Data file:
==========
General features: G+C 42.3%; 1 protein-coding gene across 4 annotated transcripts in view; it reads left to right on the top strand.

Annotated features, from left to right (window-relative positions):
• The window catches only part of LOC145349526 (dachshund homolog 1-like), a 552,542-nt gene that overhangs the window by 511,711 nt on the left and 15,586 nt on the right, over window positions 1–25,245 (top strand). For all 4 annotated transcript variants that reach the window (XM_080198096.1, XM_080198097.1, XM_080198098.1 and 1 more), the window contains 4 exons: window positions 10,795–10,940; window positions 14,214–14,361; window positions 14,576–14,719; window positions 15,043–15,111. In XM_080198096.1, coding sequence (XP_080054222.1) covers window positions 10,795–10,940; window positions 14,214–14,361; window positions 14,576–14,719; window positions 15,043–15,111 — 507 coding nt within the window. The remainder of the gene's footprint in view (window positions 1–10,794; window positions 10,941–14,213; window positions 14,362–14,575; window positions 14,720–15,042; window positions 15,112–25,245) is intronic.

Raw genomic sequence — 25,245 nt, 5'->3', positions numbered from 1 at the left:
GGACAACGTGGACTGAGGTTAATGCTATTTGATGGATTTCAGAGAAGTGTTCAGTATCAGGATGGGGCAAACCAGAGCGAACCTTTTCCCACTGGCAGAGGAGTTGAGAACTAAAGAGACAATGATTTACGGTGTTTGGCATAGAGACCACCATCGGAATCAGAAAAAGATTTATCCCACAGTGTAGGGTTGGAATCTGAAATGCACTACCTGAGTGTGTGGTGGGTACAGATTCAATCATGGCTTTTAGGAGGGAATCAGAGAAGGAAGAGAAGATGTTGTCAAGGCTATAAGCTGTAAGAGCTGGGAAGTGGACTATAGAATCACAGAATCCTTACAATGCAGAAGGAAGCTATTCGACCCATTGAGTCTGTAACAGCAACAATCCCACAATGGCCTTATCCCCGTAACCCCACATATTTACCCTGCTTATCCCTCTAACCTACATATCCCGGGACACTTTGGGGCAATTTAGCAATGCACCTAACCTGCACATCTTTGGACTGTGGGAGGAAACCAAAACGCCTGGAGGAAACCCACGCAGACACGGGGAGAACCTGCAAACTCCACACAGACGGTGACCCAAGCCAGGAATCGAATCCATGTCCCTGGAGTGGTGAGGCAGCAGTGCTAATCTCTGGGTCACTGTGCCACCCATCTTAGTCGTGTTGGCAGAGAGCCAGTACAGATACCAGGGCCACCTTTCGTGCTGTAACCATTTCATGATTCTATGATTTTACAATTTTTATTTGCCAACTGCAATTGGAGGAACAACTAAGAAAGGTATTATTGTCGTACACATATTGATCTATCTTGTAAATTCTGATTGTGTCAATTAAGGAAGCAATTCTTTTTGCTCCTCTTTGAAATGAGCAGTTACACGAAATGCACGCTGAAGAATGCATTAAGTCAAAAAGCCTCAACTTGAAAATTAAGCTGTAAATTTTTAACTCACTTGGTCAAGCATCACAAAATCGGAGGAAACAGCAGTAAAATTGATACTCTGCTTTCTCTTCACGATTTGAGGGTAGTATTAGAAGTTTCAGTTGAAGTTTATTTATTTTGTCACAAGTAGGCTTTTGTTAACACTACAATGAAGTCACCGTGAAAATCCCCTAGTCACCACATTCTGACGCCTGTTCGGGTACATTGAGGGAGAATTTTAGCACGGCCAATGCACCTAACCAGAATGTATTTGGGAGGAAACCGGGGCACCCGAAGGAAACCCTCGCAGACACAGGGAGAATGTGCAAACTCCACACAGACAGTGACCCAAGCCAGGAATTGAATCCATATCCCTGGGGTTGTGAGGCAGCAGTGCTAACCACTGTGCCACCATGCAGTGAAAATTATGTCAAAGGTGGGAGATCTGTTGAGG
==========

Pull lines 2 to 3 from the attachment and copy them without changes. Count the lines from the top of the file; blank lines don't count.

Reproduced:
Annotated features, from left to right (window-relative positions):
• The window catches only part of LOC145349526 (dachshund homolog 1-like), a 552,542-nt gene that overhangs the window by 511,711 nt on the left and 15,586 nt on the right, over window positions 1–25,245 (top strand). For all 4 annotated transcript variants that reach the window (XM_080198096.1, XM_080198097.1, XM_080198098.1 and 1 more), the window contains 4 exons: window positions 10,795–10,940; window positions 14,214–14,361; window positions 14,576–14,719; window positions 15,043–15,111. In XM_080198096.1, coding sequence (XP_080054222.1) covers window positions 10,795–10,940; window positions 14,214–14,361; window positions 14,576–14,719; window positions 15,043–15,111 — 507 coding nt within the window. The remainder of the gene's footprint in view (window positions 1–10,794; window positions 10,941–14,213; window positions 14,362–14,575; window positions 14,720–15,042; window positions 15,112–25,245) is intronic.